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Many files in a directory (/root/path/) have a strange character string appended to them (\#015). Help me replace them with regular names without the strange string.

I need:


To be:


Can you help?

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up vote 5 down vote accepted
for file in *\#015
   mv -- "$file" "${file%\#015}"

You may need to escape the "\"s. Try it in a tmp directory first.

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If you have rename installed, this becomes a fairly simple task:

rename 's/\\#015$//' /root/path/*\\#015

You can add the -f flag to force overwriting existing files if necessary.

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This is how I'd solved a similar problem in the past with a little shell.

cd /root/path/
ls | grep '\#015' | sed 's/\(.*\)\\#015/mv & \1/' | sh
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and of course, Ryan, you'd leave off the trailing | sh, so you could look at the commands 'that will be executed' until you were certain that those commands will not have unintended consequences, right? ;-) Good luck to all. – shellter Nov 16 '12 at 16:52
Instead of ls | grep '\#015', it'd be more natural to use ls *\#015. I wouldn't use the approach anyway though since a simple shell loop is all you need. – Ed Morton Nov 16 '12 at 17:11

You can do it with find and parameter substitution as follows:


find -name '*\\#015' | while IFS= read -r f
    mv -- "${f}" "${f%?????}"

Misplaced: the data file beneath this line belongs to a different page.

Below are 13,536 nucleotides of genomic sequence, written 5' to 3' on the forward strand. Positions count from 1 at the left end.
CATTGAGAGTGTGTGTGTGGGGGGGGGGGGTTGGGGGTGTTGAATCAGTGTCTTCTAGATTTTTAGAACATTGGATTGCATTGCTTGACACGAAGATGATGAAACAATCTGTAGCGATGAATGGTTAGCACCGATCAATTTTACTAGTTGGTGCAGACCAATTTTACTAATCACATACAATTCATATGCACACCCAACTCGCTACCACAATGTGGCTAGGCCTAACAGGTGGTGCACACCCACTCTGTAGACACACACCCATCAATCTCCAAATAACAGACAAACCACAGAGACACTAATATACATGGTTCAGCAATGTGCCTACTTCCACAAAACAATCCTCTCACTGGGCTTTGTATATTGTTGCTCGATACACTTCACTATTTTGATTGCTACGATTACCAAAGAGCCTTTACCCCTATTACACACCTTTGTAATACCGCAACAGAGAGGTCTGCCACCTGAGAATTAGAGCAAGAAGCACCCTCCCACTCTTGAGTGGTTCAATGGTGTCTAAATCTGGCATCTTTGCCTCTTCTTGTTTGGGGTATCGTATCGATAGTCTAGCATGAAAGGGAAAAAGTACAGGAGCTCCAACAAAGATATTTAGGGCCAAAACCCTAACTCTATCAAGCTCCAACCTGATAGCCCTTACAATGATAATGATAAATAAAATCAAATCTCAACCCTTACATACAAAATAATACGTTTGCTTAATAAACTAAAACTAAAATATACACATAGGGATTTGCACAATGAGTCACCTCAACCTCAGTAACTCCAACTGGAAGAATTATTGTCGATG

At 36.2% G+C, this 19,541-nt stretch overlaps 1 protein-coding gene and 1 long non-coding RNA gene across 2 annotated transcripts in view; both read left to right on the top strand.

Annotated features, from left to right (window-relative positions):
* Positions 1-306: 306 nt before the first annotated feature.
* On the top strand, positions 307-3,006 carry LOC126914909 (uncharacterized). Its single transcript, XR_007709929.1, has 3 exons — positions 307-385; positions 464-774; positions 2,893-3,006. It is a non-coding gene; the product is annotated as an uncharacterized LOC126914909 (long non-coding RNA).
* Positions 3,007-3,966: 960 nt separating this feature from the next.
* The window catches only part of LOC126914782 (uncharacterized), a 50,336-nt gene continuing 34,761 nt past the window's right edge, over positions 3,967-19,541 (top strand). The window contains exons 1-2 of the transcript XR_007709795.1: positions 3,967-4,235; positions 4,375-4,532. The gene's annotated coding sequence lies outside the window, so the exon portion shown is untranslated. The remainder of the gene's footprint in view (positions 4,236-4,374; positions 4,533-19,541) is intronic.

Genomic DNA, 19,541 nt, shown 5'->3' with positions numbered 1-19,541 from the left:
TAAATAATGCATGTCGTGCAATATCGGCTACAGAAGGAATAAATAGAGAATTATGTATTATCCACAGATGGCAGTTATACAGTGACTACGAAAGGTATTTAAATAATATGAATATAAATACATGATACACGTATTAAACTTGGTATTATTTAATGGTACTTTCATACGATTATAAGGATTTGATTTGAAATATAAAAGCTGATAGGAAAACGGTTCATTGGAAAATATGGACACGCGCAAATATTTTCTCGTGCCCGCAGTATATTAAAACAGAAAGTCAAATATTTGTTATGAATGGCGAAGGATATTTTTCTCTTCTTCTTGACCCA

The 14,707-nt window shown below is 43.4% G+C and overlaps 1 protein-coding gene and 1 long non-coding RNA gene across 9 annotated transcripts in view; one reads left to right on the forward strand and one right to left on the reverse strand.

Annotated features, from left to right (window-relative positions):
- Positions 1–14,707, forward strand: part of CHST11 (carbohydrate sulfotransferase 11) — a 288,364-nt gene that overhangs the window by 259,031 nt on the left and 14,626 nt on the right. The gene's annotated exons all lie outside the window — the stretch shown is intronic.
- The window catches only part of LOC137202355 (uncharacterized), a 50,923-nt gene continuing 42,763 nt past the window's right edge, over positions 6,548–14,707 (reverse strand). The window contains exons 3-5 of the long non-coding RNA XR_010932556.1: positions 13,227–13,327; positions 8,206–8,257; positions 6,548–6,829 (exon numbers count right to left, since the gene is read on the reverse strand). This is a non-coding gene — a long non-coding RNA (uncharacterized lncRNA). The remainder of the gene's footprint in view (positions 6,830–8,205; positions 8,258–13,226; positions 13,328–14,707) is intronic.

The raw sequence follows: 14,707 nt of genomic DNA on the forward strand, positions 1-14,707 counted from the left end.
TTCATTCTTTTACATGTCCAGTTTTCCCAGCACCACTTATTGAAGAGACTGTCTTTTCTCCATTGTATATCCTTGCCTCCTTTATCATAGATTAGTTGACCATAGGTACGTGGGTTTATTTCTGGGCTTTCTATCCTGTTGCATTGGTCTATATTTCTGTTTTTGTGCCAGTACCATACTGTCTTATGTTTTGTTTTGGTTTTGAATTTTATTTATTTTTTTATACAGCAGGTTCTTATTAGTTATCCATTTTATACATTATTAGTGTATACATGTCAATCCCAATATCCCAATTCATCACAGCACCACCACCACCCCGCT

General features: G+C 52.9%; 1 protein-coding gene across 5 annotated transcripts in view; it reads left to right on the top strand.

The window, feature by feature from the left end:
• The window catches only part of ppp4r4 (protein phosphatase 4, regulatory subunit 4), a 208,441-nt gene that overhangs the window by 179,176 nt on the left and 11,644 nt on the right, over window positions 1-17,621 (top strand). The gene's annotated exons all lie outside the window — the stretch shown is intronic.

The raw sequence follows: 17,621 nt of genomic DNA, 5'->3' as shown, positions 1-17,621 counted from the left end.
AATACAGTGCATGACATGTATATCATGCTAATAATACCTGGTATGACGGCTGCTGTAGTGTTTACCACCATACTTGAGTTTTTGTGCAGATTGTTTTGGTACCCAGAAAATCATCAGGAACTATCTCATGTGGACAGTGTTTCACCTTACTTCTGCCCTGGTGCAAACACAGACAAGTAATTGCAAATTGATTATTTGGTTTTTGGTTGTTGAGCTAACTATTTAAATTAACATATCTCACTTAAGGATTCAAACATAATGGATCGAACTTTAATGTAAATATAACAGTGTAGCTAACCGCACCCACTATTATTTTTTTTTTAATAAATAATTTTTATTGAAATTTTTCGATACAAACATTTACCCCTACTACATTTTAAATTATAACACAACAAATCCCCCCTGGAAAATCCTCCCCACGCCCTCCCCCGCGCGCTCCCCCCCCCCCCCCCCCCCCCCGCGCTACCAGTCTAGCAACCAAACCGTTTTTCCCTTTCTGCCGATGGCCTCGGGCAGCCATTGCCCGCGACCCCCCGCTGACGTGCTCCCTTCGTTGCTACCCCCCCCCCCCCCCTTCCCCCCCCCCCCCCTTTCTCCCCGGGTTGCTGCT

• Put the above code in a script called my_script.sh in your /root/path/, and run it by chmod +x my_script.sh && ./my_script.sh
  • Note that this will apply the changes recursively to all subfolders under /root/path/ as well.


  • find -name '*\\#015': find all files ending with \#015
  • Then for each such file found: mv "${f}" "${f%?????}" renames it from the old name to a new name with the last 5 characters in the file name removed.
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Remember to quote your variables unless you have a very specific reason not to. The above will fail if your file name contains spaces or any globbing characters or start with a - sign. – Ed Morton Nov 16 '12 at 16:56
@EdMorton Good call. Editing that now. – sampson-chen Nov 16 '12 at 16:58
Stick a -- after mv. More importantly though, your loop will not work as written. You need to write it as find -name '*\\#015' | while IFS= read -r file. – Ed Morton Nov 16 '12 at 17:09
to clarify, you can't do for f in $files or it will fail for file names that contains spaces and do globbing, but neither can you do for f in "$files" or all file names will be concatenated into one string. Hence the need for piping the find output to a while read loop. It will still fail for file names that contain newlines, you'd need to use xargs or find -exec to get around that, but it's all getting probably needlessly complicated. for file in * is the way to go if possible as it's clear, simple, and foolproof. – Ed Morton Nov 16 '12 at 17:15
@EdMorton thanks for pointing that out. Could you elaborate a bit on while IFS= read -r file? I'm assuming that sets the internal field separator to " "? (but isn't IFS space by default?) Also, is there a resource you could point me to for reading up on read? I tried looking but results are saturated with the syscall instead. – sampson-chen Nov 16 '12 at 17:22

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